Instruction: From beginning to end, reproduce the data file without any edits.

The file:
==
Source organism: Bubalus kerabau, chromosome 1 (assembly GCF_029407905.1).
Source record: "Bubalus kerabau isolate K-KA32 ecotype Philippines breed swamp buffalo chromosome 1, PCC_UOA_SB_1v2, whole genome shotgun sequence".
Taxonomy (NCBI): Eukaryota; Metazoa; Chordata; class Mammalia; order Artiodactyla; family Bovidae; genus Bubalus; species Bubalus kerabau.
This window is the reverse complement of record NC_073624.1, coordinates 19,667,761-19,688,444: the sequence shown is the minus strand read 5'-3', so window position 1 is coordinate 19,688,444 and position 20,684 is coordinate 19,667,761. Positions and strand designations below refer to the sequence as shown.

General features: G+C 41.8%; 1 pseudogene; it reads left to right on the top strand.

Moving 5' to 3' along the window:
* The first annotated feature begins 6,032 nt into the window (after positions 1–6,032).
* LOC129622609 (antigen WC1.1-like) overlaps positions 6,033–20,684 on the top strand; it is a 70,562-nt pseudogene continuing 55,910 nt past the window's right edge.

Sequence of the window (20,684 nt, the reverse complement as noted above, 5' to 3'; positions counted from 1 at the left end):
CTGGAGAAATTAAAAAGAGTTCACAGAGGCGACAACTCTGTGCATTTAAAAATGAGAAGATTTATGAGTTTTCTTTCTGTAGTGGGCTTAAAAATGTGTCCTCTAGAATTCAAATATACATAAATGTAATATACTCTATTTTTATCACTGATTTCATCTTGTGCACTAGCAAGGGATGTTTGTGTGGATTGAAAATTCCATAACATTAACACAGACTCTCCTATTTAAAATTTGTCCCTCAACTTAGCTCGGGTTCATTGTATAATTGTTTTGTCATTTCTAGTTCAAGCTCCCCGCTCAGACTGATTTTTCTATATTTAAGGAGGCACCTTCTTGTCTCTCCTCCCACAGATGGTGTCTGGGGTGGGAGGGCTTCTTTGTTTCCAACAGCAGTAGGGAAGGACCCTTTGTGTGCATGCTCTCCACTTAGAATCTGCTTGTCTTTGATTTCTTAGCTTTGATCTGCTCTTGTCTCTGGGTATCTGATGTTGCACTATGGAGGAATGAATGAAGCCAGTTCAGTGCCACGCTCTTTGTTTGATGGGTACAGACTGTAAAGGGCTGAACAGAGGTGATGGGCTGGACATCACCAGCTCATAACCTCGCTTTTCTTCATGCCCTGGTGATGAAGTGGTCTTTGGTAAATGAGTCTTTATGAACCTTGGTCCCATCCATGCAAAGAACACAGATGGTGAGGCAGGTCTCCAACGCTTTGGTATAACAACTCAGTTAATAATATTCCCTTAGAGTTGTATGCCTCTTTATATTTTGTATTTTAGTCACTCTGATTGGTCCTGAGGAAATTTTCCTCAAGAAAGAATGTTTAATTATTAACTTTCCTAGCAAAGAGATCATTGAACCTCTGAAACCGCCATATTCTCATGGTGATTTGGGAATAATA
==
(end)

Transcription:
Source organism: Bubalus kerabau, chromosome 1 (assembly GCF_029407905.1).
Source record: "Bubalus kerabau isolate K-KA32 ecotype Philippines breed swamp buffalo chromosome 1, PCC_UOA_SB_1v2, whole genome shotgun sequence".
Taxonomy (NCBI): Eukaryota; Metazoa; Chordata; class Mammalia; order Artiodactyla; family Bovidae; genus Bubalus; species Bubalus kerabau.
This window is the reverse complement of record NC_073624.1, coordinates 19,667,761-19,688,444: the sequence shown is the minus strand read 5'-3', so window position 1 is coordinate 19,688,444 and position 20,684 is coordinate 19,667,761. Positions and strand designations below refer to the sequence as shown.

General features: G+C 41.8%; 1 pseudogene; it reads left to right on the top strand.

Moving 5' to 3' along the window:
* The first annotated feature begins 6,032 nt into the window (after positions 1–6,032).
* LOC129622609 (antigen WC1.1-like) overlaps positions 6,033–20,684 on the top strand; it is a 70,562-nt pseudogene continuing 55,910 nt past the window's right edge.

Sequence of the window (20,684 nt, the reverse complement as noted above, 5' to 3'; positions counted from 1 at the left end):
CTGGAGAAATTAAAAAGAGTTCACAGAGGCGACAACTCTGTGCATTTAAAAATGAGAAGATTTATGAGTTTTCTTTCTGTAGTGGGCTTAAAAATGTGTCCTCTAGAATTCAAATATACATAAATGTAATATACTCTATTTTTATCACTGATTTCATCTTGTGCACTAGCAAGGGATGTTTGTGTGGATTGAAAATTCCATAACATTAACACAGACTCTCCTATTTAAAATTTGTCCCTCAACTTAGCTCGGGTTCATTGTATAATTGTTTTGTCATTTCTAGTTCAAGCTCCCCGCTCAGACTGATTTTTCTATATTTAAGGAGGCACCTTCTTGTCTCTCCTCCCACAGATGGTGTCTGGGGTGGGAGGGCTTCTTTGTTTCCAACAGCAGTAGGGAAGGACCCTTTGTGTGCATGCTCTCCACTTAGAATCTGCTTGTCTTTGATTTCTTAGCTTTGATCTGCTCTTGTCTCTGGGTATCTGATGTTGCACTATGGAGGAATGAATGAAGCCAGTTCAGTGCCACGCTCTTTGTTTGATGGGTACAGACTGTAAAGGGCTGAACAGAGGTGATGGGCTGGACATCACCAGCTCATAACCTCGCTTTTCTTCATGCCCTGGTGATGAAGTGGTCTTTGGTAAATGAGTCTTTATGAACCTTGGTCCCATCCATGCAAAGAACACAGATGGTGAGGCAGGTCTCCAACGCTTTGGTATAACAACTCAGTTAATAATATTCCCTTAGAGTTGTATGCCTCTTTATATTTTGTATTTTAGTCACTCTGATTGGTCCTGAGGAAATTTTCCTCAAGAAAGAATGTTTAATTATTAACTTTCCTAGCAAAGAGATCATTGAACCTCTGAAACCGCCATATTCTCATGGTGATTTGGGAATAATA